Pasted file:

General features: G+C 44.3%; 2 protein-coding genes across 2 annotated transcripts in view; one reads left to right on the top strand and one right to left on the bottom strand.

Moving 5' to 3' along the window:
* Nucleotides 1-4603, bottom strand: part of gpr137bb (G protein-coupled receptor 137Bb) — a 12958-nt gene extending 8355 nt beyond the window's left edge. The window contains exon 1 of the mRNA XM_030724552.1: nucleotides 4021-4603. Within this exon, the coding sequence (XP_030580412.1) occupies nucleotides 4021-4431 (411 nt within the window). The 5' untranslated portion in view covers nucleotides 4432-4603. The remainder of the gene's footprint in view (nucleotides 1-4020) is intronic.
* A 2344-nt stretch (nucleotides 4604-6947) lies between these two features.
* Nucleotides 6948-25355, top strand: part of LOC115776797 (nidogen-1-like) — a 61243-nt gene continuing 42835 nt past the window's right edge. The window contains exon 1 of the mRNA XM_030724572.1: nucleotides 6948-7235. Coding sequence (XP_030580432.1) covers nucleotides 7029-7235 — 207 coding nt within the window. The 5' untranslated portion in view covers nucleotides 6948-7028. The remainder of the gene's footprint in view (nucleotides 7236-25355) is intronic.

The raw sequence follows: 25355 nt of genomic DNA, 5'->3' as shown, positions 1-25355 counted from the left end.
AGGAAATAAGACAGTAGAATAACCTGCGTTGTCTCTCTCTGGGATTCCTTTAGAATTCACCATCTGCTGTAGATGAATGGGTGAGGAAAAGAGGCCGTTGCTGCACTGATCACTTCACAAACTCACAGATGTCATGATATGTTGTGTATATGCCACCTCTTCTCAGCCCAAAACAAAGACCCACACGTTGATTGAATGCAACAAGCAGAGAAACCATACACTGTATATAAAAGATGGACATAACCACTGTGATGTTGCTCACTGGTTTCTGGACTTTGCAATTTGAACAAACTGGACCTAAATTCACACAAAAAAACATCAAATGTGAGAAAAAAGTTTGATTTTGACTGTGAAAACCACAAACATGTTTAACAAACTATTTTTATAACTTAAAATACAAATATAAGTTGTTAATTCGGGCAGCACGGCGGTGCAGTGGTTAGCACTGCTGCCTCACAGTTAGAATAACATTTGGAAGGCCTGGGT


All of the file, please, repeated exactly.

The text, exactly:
General features: G+C 44.3%; 2 protein-coding genes across 2 annotated transcripts in view; one reads left to right on the top strand and one right to left on the bottom strand.

Moving 5' to 3' along the window:
* Nucleotides 1-4603, bottom strand: part of gpr137bb (G protein-coupled receptor 137Bb) — a 12958-nt gene extending 8355 nt beyond the window's left edge. The window contains exon 1 of the mRNA XM_030724552.1: nucleotides 4021-4603. Within this exon, the coding sequence (XP_030580412.1) occupies nucleotides 4021-4431 (411 nt within the window). The 5' untranslated portion in view covers nucleotides 4432-4603. The remainder of the gene's footprint in view (nucleotides 1-4020) is intronic.
* A 2344-nt stretch (nucleotides 4604-6947) lies between these two features.
* Nucleotides 6948-25355, top strand: part of LOC115776797 (nidogen-1-like) — a 61243-nt gene continuing 42835 nt past the window's right edge. The window contains exon 1 of the mRNA XM_030724572.1: nucleotides 6948-7235. Coding sequence (XP_030580432.1) covers nucleotides 7029-7235 — 207 coding nt within the window. The 5' untranslated portion in view covers nucleotides 6948-7028. The remainder of the gene's footprint in view (nucleotides 7236-25355) is intronic.

The raw sequence follows: 25355 nt of genomic DNA, 5'->3' as shown, positions 1-25355 counted from the left end.
AGGAAATAAGACAGTAGAATAACCTGCGTTGTCTCTCTCTGGGATTCCTTTAGAATTCACCATCTGCTGTAGATGAATGGGTGAGGAAAAGAGGCCGTTGCTGCACTGATCACTTCACAAACTCACAGATGTCATGATATGTTGTGTATATGCCACCTCTTCTCAGCCCAAAACAAAGACCCACACGTTGATTGAATGCAACAAGCAGAGAAACCATACACTGTATATAAAAGATGGACATAACCACTGTGATGTTGCTCACTGGTTTCTGGACTTTGCAATTTGAACAAACTGGACCTAAATTCACACAAAAAAACATCAAATGTGAGAAAAAAGTTTGATTTTGACTGTGAAAACCACAAACATGTTTAACAAACTATTTTTATAACTTAAAATACAAATATAAGTTGTTAATTCGGGCAGCACGGCGGTGCAGTGGTTAGCACTGCTGCCTCACAGTTAGAATAACATTTGGAAGGCCTGGGT